For fans, the world-famous mountain bike stage race is so much more than what happens during the eight days of competition
CAPE TOWN, – Without the support of spectators, the Absa Cape Epic would not be the event it is today.
From mountain biking aficionados to toddlers enjoying a day out with their families, mountain biking’s Tour de France attracts thousands to the Western Cape’s finest wine farms and villages, putting on a show that it is so much more than the race itself.
This year’s event, being staged from 19-26 March, promises to be no different, as included on the route are Meerendal Wine Estate, Hermanus, Oak Valley Estate, Lourensford Wine Estate and, of course, Val de Vie Estate.
Starting outside Cape Town, the route transfers east before racing west and finally northwest in a scenic yet limit-testing arc through the province.
A great supporters of mountain biking, Meerendal’s emblem has adorned the jerseys of Absa Cape Epic winners, including Christoph Sauser and Esther Suss.
But Meerendal is also a dream for spectators. Visitors can indulge in a post-race pizza and beer at Carlucci’s, a burger at Bossa Winelands, or platter at the Crown Restaurant. The estate is also open for wine tastings and features a boutique hotel for those looking to stay in luxury before the big race.
The legend of Hermanus’s beauty, meanwhile, is sure to lure many on race days in the region: To the northwest lies the Hemel en Aarde Valley, an area synonymous with award-winning Pinot Noir and world-class mountain biking, while to the east Stanford, wine estates and wheat fields beckon.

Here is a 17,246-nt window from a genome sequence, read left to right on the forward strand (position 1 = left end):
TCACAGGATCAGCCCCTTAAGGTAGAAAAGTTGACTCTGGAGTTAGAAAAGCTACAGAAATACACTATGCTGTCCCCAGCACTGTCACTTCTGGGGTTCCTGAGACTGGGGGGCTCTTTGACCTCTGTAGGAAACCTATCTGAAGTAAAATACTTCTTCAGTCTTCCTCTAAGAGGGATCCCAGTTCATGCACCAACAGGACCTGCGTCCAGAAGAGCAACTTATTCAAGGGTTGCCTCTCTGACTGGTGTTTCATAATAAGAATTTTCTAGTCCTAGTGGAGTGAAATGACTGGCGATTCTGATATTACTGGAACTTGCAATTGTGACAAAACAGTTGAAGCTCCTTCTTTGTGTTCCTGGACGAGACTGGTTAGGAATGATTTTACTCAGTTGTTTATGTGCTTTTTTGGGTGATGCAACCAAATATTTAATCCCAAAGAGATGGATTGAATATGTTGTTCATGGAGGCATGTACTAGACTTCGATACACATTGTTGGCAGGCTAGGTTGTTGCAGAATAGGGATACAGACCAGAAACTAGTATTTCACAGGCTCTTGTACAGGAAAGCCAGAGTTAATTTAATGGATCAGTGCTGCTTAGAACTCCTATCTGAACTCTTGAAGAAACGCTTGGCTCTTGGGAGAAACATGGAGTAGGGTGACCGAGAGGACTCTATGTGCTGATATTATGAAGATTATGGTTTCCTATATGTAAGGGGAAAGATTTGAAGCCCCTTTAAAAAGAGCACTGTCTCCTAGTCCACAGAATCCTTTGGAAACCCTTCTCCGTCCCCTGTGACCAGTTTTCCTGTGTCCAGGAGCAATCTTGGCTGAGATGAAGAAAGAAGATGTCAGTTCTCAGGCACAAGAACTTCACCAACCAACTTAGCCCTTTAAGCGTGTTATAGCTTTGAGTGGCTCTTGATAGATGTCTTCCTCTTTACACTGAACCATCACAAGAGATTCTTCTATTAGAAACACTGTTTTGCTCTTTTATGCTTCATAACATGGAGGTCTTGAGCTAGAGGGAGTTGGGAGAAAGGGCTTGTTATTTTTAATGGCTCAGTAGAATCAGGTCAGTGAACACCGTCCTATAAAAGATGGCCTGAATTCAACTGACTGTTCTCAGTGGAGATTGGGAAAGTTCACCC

Oak Valley Estate is undoubtedly among the most popular Absa Cape Epic race villages for its sprawling lawns and superb trails.
Besides mountain biking, fruit, flowers and wine, Oak Valley Estate’s Melting Pot restaurant is well worth a visit. Headed up by Chef John van Zyl, it features a culinary style of seasonal dishes presented on contemporary small plates, made for sharing.
In 2022, Lourensford Wine Estate was reintroduced to the Absa Cape Epic after an eight-year hiatus.
This year the race spends two nights on the 320-year-old estate.
Alongside the winery, Lourensford hosts a coffee roastery and several restaurants, an art gallery, and a market. Its location, effectively within Somerset West, means accommodation options abound beyond the race village, which is seldom the case in the smaller towns the Absa Cape Epic visits.
In 2023, for the sixth time, the Valley of Life will host the Absa Cape Epic Grand Finale. All roads, the saying goes, lead to Rome. In this race, all trails lead to Val de Vie Estate.
After one of the most demanding final stages in recent history, teams will embark on a mini tour de Val de Vie as they wind their way to the Polo Fields and the final finish line, while supporters will be treated to mountain biking entertainment at its finest.
VIP supporter packages provide canapés, Méthode Cap Classique and the perfect vantage point from which to watch the final sprint for the line. While on the lawns, food stalls and chill zones ensure that everyone enjoys the closing moments of the race.
There are various spectator points throughout the race at different intervals.
Fans will be able to see the riders at the start of the race, follow them along their journey by watching from viewpoints or see them make the final effort to cross the finish line at the end of each stage.
Spectators will also be allocated parking spaces that are manned by marshalls.